Learning Disabilities & ADHD:
Even Gifted Kids Can Have These Struggles
By Kimberly Blaker
Approximately 10% of American school-age kids suffer from a learning disability (LD) and/or attention deficit hyperactivity disorder (ADHD), according to a report by the Centers for Disease Control. It’s estimated that 4% of children have both. For many children, these disorders go undetected despite ongoing struggles with schoolwork and behavior issues that are common indicators of them.
One thing parents and kids should realize is that those with learning disabilities are frequently average or above average in intelligence. A large percentage are actually gifted. Usually, a child with a learning disability will excel in one or more areas while struggling in others, though this is not always the case. Certain external conditions or overlapping spectrum disorders can increase difficulty in learning.
Forms of Learning Disabililities
There are several forms of learning disabilities (LD). Some pose input problems, which means a child struggles with either sound or visual input. Information isn’t processed correctly or gets cataloged wrong in the brain. This can pose problems with retrieval as well as short- or long-term memory.
LD can also cause output issues. This can sometimes be seen to affect fine motor skills such as handwriting. Challenges with verbal output can be evident in that the child has trouble organizing thoughts either in writing or orally. Punctuation, grammar, and spelling also often suffer.
Dyscalculia is a math learning disability. With this disorder, children have may have difficulty learning to tell time, counting, learning math facts, calculating, understanding measurement, or performing mental math.
Dyslexia is a reading disability, though the symptoms are not exclusive to reading. Children with this disorder may have difficulty with spelling, vocabulary, or comprehension. They may read slow, have trouble learning left from right, or have organizational problems both with written and spoken language. They may be above age level in vocabulary and comprehension yet have difficulty learning to read.
Dysgraphia is a writing disability. Poor handwriting and often an awkward style of holding a pencil or contorting the body while writing are hallmarks. A child may also have trouble drawing lines. With dysgraphia, children can often better express their understanding of material through speech.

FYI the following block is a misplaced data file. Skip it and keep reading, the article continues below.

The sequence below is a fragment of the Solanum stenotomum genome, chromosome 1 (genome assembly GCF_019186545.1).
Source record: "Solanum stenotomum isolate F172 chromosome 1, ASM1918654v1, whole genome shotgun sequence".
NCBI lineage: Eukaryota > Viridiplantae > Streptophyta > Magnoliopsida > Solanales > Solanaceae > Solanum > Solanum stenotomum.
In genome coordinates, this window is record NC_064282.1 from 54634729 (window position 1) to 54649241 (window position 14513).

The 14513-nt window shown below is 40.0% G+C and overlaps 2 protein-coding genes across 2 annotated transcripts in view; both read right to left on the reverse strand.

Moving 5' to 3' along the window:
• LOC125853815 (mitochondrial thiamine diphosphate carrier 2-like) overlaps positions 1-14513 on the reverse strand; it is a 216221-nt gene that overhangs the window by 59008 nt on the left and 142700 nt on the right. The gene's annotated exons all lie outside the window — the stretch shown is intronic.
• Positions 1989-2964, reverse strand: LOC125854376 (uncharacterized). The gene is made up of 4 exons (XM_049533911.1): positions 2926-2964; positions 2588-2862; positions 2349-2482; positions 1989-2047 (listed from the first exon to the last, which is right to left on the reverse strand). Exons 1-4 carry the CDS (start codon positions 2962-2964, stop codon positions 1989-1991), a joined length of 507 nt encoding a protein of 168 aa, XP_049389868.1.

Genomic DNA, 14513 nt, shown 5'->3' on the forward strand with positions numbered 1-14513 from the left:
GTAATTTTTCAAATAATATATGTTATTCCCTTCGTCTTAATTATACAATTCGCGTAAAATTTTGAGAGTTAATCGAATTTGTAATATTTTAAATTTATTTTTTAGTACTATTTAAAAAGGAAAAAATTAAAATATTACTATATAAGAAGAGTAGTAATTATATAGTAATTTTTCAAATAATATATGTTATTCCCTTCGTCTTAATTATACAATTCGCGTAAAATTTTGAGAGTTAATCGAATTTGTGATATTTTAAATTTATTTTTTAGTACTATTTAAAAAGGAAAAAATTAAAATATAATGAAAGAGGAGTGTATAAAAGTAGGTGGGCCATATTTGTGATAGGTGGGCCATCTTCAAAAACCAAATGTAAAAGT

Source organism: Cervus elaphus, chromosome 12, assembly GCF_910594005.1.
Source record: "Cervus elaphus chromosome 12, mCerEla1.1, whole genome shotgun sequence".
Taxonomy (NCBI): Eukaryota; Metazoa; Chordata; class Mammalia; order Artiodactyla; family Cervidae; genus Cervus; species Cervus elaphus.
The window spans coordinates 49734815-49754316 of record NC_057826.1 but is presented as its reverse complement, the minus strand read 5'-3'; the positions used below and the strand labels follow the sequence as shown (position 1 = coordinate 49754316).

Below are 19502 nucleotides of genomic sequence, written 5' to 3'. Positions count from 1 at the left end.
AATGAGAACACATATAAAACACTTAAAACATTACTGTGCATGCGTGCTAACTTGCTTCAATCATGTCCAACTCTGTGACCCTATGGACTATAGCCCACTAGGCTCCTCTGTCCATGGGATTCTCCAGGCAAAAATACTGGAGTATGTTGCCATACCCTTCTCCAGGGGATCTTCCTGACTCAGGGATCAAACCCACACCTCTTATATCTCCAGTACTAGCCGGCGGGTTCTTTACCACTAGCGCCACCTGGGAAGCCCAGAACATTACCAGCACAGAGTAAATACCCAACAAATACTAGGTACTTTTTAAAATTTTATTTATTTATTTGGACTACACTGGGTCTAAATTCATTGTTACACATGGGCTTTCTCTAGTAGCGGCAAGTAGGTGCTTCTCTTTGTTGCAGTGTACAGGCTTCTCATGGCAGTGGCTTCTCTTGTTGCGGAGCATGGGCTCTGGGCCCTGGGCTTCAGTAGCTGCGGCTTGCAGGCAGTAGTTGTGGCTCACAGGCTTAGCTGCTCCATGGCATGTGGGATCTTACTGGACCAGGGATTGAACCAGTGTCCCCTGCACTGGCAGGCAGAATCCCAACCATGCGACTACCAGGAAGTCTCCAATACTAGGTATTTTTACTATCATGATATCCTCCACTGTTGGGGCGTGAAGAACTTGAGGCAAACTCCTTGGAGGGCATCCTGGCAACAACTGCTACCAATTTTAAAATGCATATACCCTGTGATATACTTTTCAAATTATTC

Auditory Processing Disorder (APD) is a problem with input. It isn’t a problem with hearing; it is when the brain has difficulty processing sounds. As a result, kids with APD may be distracted by loud noise or have difficulty following conversations. It tends to be especially problematic when there’s a lot of background noise, making it difficult to distinguish sounds.
Visual Processing Disorders (VPD) are also an input issue. They aren’t a vision problem. They are a problem with the brain processing what the eyes see. It can result in a child bumping into things or not being able to distinguish the shapes they see. It can also pose difficulty in identifying letters or numbers or result in problems with visual sequencing, among other symptoms.
Nonverbal Learning Disorder (NLD) is similar to Asperger syndrome and shows up as difficulties with social skills. Academic problems are sometimes present as well but often don’t show up until kids reach higher grade levels. Those with NLD may be afraid of new situations, struggle to make friends, lack common sense, and experience social withdrawal. Academic problems can include reading comprehension and working out math story problems.
ADHD is marked by attention problems and/or hyperactivity and impulsivity. Girls often have only attention issues, while boys are more commonly impulsive or hyperactive. Symptoms can include difficulty staying on task or paying attention while often hyper-focusing on stimulating activity. Children with ADHD may fidget or have trouble staying seated, interrupt, and act without thinking.
The symptoms listed above for each of the LDs aren’t exhaustive. To learn more about symptoms, visit Learning Disabilities Association of America https://ldaamerica.org/types-of-learning-disabilities/.
What to do if you suspect your child has a Learning disability
The first step is to talk with your child’s teacher and find out what the teacher has observed. Then talk to the school principal, and request an evaluation. Public schools are required by federal law to provide an evaluation. This should include an IQ test, assessments of math, reading, and writing, and testing processing skills. If your child is in a private school, and the private school doesn’t offer this service, you can request it through your public school district.
Once your child has received a diagnosis, your school psychologist should be able to recommend and help you set up services or accommodations for him or her. Depending on the specific learning disability, your child may qualify for special education services under the federal Individuals with Disabilities Education Act (IDEA) or accommodations through Section 504 of the Rehabilitation Act.
Bear in mind, you are your child’s best advocate. Read books and articles on your child’s LD, and learn how you and your school can help. Talk to your child’s teacher about additional ways the teacher can assist your child. Most teachers are eager to help. However, bear in mind that student/teacher ratios and school resources can affect how much a teacher is able to do, especially if there are other children with special needs in the classroom. If you feel your child isn’t getting the help he or she needs, talk to the school administrator. #